Soccer Magazine

After UEFA Champions’ League Win, What’s Next for Abramovich’s Chelsea FC

By Periscope @periscopepost
Chelsea's Champions' League hero Didier Drogba

Chelsea's Champions' League hero Didier Drogba. Photo credit: Ben Sutherland

The background

Chelsea’s gutsy come-from-behind UEFA Champions’ League win against Bayern Munich is rightly regarded as the west London’s club’s finest achievement in its history. But the club’s disappointing sixth-place finish in the Barclays’ Premier League means the sports commentariat’s focus has already turned to what Chelsea must do to build on their stunning cup success and create a dynasty. Here’s the pick of the advice for Russian owner Roman Abramovich, the oligarch who has pumped more than £1 billion into Chelsea during his nine-year pursuit of footballing glory.

Di Matteo could have done no more to earn the full-time job

Writing at The Independent, James Lawton argued that, other than “fighting back into the top four” of the Premiership, interim manager Roberto Di Matteo had “nailed his targets.” Lawton said that “if any manager on earth was asked to gather together a body of work and stand by it for the rest of his professional life it is hard to imagine a more substantial monument than the one Di Matteo has built for himself since being handed his doomsday assignment” in the wake of Chelsea’s 3-1 thrashing at Naples in the first leg of the round of 16. Lawton highlighted the qualities Di Matteo has bought to the job: “It is a professional instinct to work with his players right up to that point where they might give him reason to withdraw an implicit respect for all that they had achieved in the game. It is a palpable desire to make sure they face their challenges in a way that makes them most comfortable in their own skin.”

Fans want Di Matteo but they won’t necessarily get him

Writing at The Guardian Sport Blog, Richard Williams insisted that if the Chelsea fans “had a vote, they would give him the job today. At least for a season, to see if he could build on the miracle of Munich.” Williams reminded that it was Di Matteo who “picked them up” from “their lowest ebb in terms of results and morale since Abramovich bought the club … in 2003, and who … somehow freed a bunch of sulking players to rediscover their better selves. However large the win bonus and the severance cheque, it would be harsh to send him packing in his hour of unexpected triumph.” However, Williams reminded that Abramovich “did not amass his fortune and his power by giving way to sentimental urges” and might feel that Di Matteo’s one season and promotion from the third to the second tier of English football with MK Dons, followed by a spell with West Bromwich Albion that came to an unhappy conclusion halfway through the second year, “do not represent a managerial curriculum vitae substantial enough to entitle its owner to be entrusted with the work that must follow Saturday night’s outpouring of joy and relief.”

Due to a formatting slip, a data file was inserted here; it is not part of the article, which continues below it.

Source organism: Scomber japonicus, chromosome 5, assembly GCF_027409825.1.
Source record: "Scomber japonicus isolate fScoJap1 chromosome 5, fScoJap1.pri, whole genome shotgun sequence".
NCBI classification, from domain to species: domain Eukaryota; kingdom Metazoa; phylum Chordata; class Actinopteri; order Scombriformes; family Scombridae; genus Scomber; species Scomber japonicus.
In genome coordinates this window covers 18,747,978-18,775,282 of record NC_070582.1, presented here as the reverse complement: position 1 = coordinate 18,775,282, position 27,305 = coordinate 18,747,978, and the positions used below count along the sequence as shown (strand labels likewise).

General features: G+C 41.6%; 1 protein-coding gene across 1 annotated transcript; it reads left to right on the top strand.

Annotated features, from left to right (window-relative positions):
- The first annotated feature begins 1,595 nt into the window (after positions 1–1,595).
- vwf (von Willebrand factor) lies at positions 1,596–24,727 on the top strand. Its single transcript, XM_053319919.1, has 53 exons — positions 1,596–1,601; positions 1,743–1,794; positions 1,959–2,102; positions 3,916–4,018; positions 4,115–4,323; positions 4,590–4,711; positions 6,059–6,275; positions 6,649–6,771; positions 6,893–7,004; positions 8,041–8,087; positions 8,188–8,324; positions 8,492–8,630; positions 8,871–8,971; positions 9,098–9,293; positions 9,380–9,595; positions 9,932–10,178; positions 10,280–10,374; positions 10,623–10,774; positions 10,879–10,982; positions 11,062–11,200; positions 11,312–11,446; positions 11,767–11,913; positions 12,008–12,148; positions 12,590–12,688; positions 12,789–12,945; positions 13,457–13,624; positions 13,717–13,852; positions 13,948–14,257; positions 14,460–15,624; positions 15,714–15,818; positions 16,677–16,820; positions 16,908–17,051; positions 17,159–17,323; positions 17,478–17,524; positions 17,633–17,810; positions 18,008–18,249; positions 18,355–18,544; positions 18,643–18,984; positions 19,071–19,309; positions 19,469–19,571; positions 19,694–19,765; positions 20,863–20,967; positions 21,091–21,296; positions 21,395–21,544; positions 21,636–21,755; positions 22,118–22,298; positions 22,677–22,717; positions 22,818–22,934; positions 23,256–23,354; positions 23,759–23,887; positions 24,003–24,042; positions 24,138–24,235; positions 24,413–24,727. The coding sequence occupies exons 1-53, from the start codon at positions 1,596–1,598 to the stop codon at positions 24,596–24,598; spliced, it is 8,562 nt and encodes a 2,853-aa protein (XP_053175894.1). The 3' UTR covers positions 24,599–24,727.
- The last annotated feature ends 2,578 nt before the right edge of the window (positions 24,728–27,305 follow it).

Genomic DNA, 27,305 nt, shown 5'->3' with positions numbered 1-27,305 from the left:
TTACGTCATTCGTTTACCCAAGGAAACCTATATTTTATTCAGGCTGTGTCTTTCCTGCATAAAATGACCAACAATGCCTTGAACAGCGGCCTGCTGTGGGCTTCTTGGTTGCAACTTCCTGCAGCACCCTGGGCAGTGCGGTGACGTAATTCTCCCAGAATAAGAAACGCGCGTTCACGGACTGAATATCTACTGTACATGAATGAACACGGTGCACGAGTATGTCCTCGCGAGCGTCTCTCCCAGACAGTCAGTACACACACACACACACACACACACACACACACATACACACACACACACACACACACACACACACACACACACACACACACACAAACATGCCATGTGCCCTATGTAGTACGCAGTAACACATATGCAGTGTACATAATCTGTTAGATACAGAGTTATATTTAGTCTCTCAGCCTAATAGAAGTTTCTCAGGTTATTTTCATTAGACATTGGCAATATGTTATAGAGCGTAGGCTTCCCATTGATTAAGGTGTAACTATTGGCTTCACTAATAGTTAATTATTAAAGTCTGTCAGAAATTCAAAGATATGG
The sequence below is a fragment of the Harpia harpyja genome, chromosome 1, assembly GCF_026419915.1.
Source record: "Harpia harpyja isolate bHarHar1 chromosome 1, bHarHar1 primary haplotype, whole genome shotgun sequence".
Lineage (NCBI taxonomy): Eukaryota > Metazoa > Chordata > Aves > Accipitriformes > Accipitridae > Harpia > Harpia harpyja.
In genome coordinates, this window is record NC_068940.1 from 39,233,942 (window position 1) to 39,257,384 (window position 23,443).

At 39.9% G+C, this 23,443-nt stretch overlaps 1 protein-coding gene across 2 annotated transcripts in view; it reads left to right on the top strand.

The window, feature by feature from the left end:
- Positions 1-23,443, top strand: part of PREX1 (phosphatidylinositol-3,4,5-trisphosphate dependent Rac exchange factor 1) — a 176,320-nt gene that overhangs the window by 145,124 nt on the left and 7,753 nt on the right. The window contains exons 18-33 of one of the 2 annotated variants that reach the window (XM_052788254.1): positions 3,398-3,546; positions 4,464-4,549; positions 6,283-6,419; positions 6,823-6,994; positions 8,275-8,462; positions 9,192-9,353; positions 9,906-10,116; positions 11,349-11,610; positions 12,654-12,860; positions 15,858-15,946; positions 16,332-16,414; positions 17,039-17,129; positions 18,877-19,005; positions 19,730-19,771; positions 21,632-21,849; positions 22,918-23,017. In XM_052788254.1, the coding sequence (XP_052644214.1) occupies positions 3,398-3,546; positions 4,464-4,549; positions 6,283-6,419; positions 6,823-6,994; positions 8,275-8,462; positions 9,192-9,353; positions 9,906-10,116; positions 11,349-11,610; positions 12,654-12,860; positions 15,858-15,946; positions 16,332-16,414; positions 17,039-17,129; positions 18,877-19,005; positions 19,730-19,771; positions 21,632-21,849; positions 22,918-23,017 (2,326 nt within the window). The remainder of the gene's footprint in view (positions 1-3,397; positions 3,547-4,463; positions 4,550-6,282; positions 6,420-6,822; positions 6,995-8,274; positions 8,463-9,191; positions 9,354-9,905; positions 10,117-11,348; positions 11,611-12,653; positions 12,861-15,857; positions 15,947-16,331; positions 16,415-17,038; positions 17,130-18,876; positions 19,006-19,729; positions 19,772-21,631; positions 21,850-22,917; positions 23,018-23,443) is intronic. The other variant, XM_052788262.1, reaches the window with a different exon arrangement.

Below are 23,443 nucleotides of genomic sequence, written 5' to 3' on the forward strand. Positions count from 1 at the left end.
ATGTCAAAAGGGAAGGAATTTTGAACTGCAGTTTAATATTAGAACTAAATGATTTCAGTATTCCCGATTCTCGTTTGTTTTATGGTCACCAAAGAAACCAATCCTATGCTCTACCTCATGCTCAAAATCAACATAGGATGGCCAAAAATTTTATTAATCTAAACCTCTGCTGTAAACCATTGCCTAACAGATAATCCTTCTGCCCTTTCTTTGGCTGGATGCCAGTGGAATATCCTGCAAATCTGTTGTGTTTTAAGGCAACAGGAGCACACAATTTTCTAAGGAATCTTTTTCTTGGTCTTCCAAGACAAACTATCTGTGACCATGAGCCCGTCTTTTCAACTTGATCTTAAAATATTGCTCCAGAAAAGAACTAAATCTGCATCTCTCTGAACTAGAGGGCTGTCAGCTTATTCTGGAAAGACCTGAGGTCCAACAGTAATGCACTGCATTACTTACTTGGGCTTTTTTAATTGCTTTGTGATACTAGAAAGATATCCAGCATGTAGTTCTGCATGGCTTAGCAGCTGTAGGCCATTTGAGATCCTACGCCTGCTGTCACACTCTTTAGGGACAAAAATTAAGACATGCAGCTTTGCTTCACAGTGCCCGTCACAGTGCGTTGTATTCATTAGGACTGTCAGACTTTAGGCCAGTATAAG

Will Abramovich ever be content?

“Roman Abramovich itch may yet need more scratching,” predicted Matt Dickenson of The Times, who wrote “would it not be typical of the Russian if his reaction was to demand, to borrow the old Brian Clough phrase, that they now win it better. Or else.” “Abramovich should have learnt by now that it is hard enough to win trophies without chasing a moving goal of artistic football, especially when he keeps meddling with the formula,” insisted Dickenson, but noted that, ”there are plenty at the club who expect him to step up his combination of money and interference as he strives for his footballing Xanadu.”

Abramovich wants more – a fantasy football dynasty

“Mission accomplished. Job done. What now?” wondered Wayne Veysey at Goal.comwho reported that Abramovich “is in it for the long haul and can assume, therefore, that the first European Cup in Chelsea’s history will be regarded as a glorious springboard, rather than the finishing line.” “Having tasted the champagne of elite success, Abramovich will not want to lower his standards and settle for sparkling wine,” argued Veysey, who said the Russian “will surely demand a dynasty, the kind that will provide an even more substantial payout from his investment … Abramovich’s search for fantasy football goes on.  The expectation will be of a far more eye-catching brand of football than we have seen from his team in the final rounds of this season’s Champions League. Winning is wonderful. But winning in style? Now that would be another dream come true.”

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